The late Paddy Moloney. Photo: The Chieftains
Tributes have been paid to musician and founding member of The Chieftains, Paddy Moloney (83).
The legendary musician passed away last night.
In a statement this afternoon, President Michael D Higgins said: “The Irish music community, and indeed the much larger community throughout the world who found such inspiration in his work, will have learnt with great sadness today of the passing of Paddy Moloney, founder and leader of the Chieftains.
“Paddy, with his extraordinary skills as an instrumentalist, notably the uileann pipes and bodhrán, was at the forefront of the renaissance of interest in Irish music, bringing a greater appreciation of Irish music and culture internationally," President Higgins said.
The Arts Council has also expressed its sadness at the passing of of Mr Moloney.
Arts Council Chair Prof. Kevin Rafter said: “Paddy Moloney’s unique style of uilleann piping is one of the most instantly recognisable sounds of Ireland. From his early days with Ceoltóiri Chualann, his founding of Claddagh Records with Garech de Brún, to the ground breaking and award winning music with The Chieftains, Paddy has been a constant in our lives for decades and has been instrumental in bringing our rich traditional music to audiences across the globe.“
Paddy Moloney was the founder and leader of The Chieftains. He grew up in Donnycarney, north Co. Dublin.
Paddy always had a vision from his early days playing. He formed several groups of musicians, but in particular he played with Seán Potts, Michael Tubridy and Sean Keane in various combinations who would all later become Chieftains.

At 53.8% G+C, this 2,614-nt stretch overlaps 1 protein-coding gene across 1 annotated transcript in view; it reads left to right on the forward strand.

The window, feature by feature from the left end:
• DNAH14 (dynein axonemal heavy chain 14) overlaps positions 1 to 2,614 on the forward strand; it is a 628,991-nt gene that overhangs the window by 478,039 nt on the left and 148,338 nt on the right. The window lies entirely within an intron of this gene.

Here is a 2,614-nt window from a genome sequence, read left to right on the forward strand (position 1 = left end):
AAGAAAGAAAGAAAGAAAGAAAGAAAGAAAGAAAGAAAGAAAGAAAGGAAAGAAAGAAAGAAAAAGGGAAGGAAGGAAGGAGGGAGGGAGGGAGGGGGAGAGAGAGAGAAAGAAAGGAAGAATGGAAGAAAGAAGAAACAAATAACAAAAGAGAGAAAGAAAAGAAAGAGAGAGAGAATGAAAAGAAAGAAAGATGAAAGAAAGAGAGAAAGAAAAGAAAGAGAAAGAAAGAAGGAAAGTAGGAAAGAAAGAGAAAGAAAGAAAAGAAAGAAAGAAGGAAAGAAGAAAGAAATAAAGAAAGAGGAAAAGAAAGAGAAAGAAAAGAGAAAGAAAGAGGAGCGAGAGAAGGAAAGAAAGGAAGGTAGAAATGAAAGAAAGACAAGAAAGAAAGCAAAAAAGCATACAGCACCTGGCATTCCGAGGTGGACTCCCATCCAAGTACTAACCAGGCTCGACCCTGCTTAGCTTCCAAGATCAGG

The Arts Council noted that it was not until he had formed the original line up for The Chieftains in 1962 that he finally achieved the sound that had eluded him, a sound created by Paddy’s inspired choice of instruments, styles and players.
It was only at this point did Paddy feel ready to give his group the title The Chieftains (a name which was inspired by the Irish poet John Montague) and confident enough to take his band into studio to record the very first of many, award winning albums.
"The sound that Paddy created some 40 years ago has become the instantly recognisable sound of The Chieftains, which lives on fresh today and has always set them apart from any other traditional line up throughout out the world. It is simply the sound of The Chieftains," Prof Rafter said.
Paddy produced, co-produced or supervised 45 albums for the Claddagh label in folk, traditional, classical, poetry and spoken word recordings.
He is survived by his his wife Rita, sons Aonghus and Pádraig and daughter Aedín.
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